Add to that the fact that some of the shows even have the opportunity for the watching audience to call in and cast their vote… essentially granting them license and telling them: YOU BE THE JUDGE.
But I am reminded of what Jesus said in Matthew 7 (1 – 2), “Do not judge, or you too will be judged. For in the same way you judge others, you will be judged, and with the measure you use, it will be measured to you.”
And that is exactly why I am willing to stand here today and declare that you will never catch me on any one of those shows… if for no other reason than out of fear of retribution for the things I have said and thought whenever I have watched one of those shows in the past… [So, to all the contestants I have ever judged harshly and unfairly, I do hereby apologize profusely!]
Let me suggest that when we are tempted to try to occupy that seat of judgment, whether in real life or some other virtual form of reality … we would do well to stop and ask ourselves a few questions.
Question 1: Who am I to think that I have gotten things all right in my life?
Question 2: Who am I to think that I am any better than anyone else?
And question 3: Who am I to think that I am no longer in the place of desperate need of God’s grace, mercy and forgiveness?
The Apostle Paul summed it up this way in his letter to the Romans (12:3):
For by the grace given me I say to every one of you: Do not think of yourself more highly than you ought, but rather think of yourself with sober judgment, in accordance with the faith God has distributed to each of you.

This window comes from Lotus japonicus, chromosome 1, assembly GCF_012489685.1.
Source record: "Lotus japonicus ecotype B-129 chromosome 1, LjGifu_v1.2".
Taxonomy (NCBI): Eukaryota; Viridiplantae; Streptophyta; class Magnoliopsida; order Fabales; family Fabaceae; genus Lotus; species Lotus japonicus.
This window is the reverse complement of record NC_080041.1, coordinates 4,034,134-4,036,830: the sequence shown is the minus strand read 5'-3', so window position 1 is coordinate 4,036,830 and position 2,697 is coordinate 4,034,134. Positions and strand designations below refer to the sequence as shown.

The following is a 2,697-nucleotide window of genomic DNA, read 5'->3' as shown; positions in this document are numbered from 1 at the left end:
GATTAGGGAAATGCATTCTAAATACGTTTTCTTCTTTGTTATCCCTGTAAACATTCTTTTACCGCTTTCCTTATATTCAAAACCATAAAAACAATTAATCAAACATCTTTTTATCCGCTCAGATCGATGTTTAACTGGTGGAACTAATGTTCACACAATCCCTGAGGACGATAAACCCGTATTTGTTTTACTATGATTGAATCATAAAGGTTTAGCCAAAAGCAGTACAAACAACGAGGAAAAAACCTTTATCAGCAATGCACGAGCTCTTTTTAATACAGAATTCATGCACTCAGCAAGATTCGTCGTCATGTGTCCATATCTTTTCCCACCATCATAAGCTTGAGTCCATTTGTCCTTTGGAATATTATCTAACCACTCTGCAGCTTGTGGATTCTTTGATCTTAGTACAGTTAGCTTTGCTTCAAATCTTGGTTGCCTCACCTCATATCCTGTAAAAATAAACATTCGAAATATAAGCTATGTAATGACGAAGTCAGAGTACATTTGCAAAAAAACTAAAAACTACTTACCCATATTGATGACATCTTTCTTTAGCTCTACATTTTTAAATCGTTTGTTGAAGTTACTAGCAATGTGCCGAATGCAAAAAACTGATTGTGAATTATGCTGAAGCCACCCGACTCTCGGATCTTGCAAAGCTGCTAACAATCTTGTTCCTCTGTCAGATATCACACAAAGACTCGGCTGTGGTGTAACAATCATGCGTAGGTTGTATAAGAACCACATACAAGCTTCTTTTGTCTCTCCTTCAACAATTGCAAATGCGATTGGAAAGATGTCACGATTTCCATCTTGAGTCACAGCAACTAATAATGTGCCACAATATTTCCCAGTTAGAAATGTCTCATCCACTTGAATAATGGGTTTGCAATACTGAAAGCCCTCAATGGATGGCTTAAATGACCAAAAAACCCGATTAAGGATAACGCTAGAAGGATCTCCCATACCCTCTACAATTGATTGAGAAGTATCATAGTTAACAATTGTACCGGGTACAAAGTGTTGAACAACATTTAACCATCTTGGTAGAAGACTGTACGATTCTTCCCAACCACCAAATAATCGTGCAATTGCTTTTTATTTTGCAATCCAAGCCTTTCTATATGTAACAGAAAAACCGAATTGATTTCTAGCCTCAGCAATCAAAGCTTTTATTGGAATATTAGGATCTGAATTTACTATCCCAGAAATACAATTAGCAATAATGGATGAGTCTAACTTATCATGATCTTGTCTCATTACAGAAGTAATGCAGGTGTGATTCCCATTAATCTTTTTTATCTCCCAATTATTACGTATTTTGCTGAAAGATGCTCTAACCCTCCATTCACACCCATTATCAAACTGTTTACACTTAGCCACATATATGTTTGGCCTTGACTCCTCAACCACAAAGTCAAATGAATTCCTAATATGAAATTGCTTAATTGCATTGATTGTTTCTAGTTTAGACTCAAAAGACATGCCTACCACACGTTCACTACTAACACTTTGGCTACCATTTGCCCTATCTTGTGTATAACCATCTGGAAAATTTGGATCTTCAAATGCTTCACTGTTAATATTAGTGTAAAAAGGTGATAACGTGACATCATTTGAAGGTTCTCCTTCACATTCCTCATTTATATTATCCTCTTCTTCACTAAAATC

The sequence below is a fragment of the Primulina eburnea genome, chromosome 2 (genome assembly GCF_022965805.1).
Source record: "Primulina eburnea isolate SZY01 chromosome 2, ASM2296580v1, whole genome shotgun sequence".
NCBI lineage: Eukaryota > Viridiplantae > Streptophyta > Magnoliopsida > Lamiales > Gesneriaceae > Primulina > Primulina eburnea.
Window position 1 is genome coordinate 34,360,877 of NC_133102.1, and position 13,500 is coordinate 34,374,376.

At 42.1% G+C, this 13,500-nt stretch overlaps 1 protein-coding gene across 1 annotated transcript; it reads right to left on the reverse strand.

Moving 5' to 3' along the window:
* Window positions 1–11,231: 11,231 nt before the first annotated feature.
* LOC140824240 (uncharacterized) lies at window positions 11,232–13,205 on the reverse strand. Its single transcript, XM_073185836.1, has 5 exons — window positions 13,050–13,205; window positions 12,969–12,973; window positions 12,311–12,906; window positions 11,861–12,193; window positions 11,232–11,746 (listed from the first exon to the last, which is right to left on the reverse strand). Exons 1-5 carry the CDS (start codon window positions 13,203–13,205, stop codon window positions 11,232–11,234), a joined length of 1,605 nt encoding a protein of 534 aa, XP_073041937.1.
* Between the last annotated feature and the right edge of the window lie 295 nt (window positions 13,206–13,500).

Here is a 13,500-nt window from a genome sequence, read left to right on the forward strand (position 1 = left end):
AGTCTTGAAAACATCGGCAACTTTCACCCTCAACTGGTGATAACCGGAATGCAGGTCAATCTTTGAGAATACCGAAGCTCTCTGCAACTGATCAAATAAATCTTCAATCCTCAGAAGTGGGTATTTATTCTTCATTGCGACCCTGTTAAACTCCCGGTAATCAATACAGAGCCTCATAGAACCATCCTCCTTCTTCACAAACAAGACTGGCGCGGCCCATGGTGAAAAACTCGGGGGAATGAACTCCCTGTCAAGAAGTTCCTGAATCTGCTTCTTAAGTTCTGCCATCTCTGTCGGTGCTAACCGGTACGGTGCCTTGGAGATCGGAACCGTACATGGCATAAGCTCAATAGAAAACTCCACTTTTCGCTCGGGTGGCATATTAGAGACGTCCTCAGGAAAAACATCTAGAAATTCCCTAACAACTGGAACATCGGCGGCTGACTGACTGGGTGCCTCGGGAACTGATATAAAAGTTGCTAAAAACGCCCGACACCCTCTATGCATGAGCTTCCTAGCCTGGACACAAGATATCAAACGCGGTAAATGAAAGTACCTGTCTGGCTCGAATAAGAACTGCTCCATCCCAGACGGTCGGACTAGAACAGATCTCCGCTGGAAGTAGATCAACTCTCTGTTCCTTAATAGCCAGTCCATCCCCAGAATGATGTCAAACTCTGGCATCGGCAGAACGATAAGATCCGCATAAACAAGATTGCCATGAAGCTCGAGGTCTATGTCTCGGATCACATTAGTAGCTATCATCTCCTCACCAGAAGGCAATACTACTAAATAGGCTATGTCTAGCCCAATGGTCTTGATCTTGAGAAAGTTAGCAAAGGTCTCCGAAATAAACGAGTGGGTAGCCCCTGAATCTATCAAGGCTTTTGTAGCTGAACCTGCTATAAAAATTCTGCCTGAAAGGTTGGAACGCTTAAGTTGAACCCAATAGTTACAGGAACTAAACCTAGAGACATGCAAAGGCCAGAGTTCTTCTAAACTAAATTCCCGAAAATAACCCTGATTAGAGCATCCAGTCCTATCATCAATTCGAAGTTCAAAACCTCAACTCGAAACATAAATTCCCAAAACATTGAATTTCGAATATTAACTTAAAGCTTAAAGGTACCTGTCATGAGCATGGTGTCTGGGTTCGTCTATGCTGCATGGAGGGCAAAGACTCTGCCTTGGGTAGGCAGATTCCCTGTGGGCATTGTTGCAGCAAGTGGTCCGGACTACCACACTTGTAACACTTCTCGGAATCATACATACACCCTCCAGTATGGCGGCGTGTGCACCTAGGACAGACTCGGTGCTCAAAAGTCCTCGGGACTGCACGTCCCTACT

That means, before we pick up the gavel or before we put on that judge’s robe… let us instead look to Jesus and say with conviction: YOU BE THE JUDGE.
Now looking back at our New Testament lesson for the morning, we find that there were two men who went to the temple to pray.  One was a Pharisee and the other one was a tax collector. 
Upon closer examination of the text… what we see is that while they went to the same temple… it seems they had two very different ideas about prayer.
First Thessalonians 5:17 reminds us that we should pray without ceasing
and Philippians 4:7 encourages us that we ought to give thanks and pray in every situation. 
While over in James 5:16, we read that the prayer of a righteous person avails much. 
And let us not forget that Jesus took the time to teach us how to pray and even gave us a model prayer to follow (Matthew 6:9 – 13; Luke 11:1 – 4).
Putting it all together… it would seem that prayer is a good thing, right? 
Well, that all depends on who we are praying to and exactly what we are praying for and praying about…
Looking at verse 11 of our text we read about the Pharisee standing up and praying about himself…  And it wasn’t like he was asking God for help with a certain situation or soliciting divine intervention to change his circumstances… like fixing his poor health or something…. 
No, this Pharisee… under the pretense of praying… was really just puffing out his chest… basically saying, “Listen to how good I am when I compare myself to everyone else.” 
This Pharisee came into the Temple, the house of prayer… and had the audacity to say, “I am so glad I am not like all of those people… or even like that tax collector over there.”   And then went on to highlight what he believed to be his “righteous” acts of fasting and tithing…
But I am reminded of what Jesus taught the disciples in Matthew 6 (5 – 6):
And when you pray, you must not be like the hypocrites; for they love to stand and pray in the synagogues and at the street corners, that they may be seen by men. Truly, I say to you, they have received their reward. But when you pray, go into your room and shut the door and pray to your Father who is in secret; and your Father who sees in secret will reward you.
And a little further down we read, “And when you fast, do not look dismal, like the hypocrites, for they disfigure their faces that their fasting may be seen by men. Truly, I say to you, they have received their reward.”